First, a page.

Students have launched a support group in an attempt to “fill the gap” left by long waiting times for mental health services in the north-east.
Last year, it emerged that NHS Grampian has been the worst performing health board in Scotland for meeting waiting times – leading to calls for the matter to be rectified as a “matter of urgency.”
The newly-launched RGU Peer Support invites people to talk about mental health, low well-being, stress, anxiety, homesickness, offering group discussion and workshops lead by trained students.
The group elected their first official committee on Thursday, and now can begin their work.
Adam Johnston, president of education and welfare at RGU’s Union, said the need for the group was “more important now than ever” – and that last weekend’s demonstration calling for action to improve safety at Union Bridge in Aberdeen showed the strength of feeling among young people.
He said: “The recent protests and signs on Union Bridge go to show how many young people are being failed by the current lack of support around mental health.
“Many only reach out at crisis point due to the stigma and taboo, only to then be given a three-month waiting period for an appointment when they can’t wait any longer.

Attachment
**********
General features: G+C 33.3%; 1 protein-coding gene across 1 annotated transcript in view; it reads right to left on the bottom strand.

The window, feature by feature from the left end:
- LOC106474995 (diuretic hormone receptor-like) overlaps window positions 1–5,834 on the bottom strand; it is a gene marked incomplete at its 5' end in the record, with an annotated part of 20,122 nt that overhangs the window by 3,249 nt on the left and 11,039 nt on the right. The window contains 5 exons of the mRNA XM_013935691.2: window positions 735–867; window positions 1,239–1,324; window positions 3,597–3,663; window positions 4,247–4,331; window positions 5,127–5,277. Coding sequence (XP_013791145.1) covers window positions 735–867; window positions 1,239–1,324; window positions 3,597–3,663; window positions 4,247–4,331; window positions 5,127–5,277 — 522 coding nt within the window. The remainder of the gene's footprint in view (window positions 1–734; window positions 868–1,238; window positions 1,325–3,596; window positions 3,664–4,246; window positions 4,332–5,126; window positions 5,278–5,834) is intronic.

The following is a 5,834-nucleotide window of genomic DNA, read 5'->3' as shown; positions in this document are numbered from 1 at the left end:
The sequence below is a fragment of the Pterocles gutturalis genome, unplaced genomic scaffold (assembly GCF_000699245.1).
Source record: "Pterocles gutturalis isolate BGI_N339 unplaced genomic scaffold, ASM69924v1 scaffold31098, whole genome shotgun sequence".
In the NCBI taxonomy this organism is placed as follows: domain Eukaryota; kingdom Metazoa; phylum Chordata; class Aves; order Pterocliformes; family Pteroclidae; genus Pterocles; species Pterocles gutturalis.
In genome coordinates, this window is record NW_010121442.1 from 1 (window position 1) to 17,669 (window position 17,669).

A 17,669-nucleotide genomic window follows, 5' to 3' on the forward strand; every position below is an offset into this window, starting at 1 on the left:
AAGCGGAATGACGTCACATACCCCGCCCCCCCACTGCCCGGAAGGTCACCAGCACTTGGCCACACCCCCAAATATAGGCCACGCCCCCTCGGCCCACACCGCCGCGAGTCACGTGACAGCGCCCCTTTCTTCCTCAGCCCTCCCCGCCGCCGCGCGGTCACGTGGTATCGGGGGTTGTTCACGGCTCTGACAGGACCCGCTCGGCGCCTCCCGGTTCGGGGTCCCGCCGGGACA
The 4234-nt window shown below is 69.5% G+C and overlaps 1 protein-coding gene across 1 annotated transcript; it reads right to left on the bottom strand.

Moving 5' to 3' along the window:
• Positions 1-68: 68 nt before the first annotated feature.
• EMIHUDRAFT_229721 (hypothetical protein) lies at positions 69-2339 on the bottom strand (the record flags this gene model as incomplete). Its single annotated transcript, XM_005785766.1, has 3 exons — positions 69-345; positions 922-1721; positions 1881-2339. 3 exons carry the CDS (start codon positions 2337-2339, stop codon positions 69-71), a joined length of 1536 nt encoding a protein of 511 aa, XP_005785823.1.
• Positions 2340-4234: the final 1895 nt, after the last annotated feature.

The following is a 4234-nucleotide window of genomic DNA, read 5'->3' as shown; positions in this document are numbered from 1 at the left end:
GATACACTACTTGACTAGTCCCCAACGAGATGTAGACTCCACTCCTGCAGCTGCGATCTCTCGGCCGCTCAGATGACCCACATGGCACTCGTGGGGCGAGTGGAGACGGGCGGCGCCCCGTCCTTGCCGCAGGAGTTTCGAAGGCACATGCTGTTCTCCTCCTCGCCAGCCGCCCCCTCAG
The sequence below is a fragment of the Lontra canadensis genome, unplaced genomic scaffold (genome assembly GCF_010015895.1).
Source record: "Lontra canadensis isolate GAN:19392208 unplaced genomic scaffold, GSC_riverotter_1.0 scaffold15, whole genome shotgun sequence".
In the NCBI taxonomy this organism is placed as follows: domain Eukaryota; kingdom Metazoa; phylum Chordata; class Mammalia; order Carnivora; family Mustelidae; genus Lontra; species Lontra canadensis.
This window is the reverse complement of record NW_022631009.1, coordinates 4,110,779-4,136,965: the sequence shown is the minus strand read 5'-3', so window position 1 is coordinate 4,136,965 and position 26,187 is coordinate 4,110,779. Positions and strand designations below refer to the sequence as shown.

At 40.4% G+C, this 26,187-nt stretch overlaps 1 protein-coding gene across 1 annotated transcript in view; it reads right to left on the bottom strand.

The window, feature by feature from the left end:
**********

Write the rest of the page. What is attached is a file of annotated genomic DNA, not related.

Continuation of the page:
“We need more services that offer early intervention, that allow young people to speak out before it gets to crisis point and identify people who may already be at risk.”
The recent 2019 Prince’s Trust eBay Youth Index highlighted the issue of mental health in young people across Scotland, with 41% of those aged 16-25 reporting feeling unhappy about their mental health and 80% feeling increasingly stressed, depressed or in a bad mood.
Mr Johnston added that the cost of living, social media, lower wages and impact of Brexit all contribute to the mental health landscape at RGU.
“It’s a very personal subject to me,” he added.
“My partner suffers from severe depression and anxiety, and it’s been a daily struggle for us.
“It’s been heart-breaking to be pinged from appointment to appointment to be given contradictory information, to be given constant ‘new’ medication that often made symptoms worse, and we’ve even been told they had their information ‘lost’ from the waiting list for therapy after half a year of waiting.
“To me this group is that safe space that young people need, a place where you’re allowed to open up earlier before it becomes worse, and a place to signpost people on when they need it.
“I understand this may not work for everyone, but it’s one step closer to creating a supportive and stigma free society around mental health.”
To find out more about the RGU Support Group e-mail email@example.com.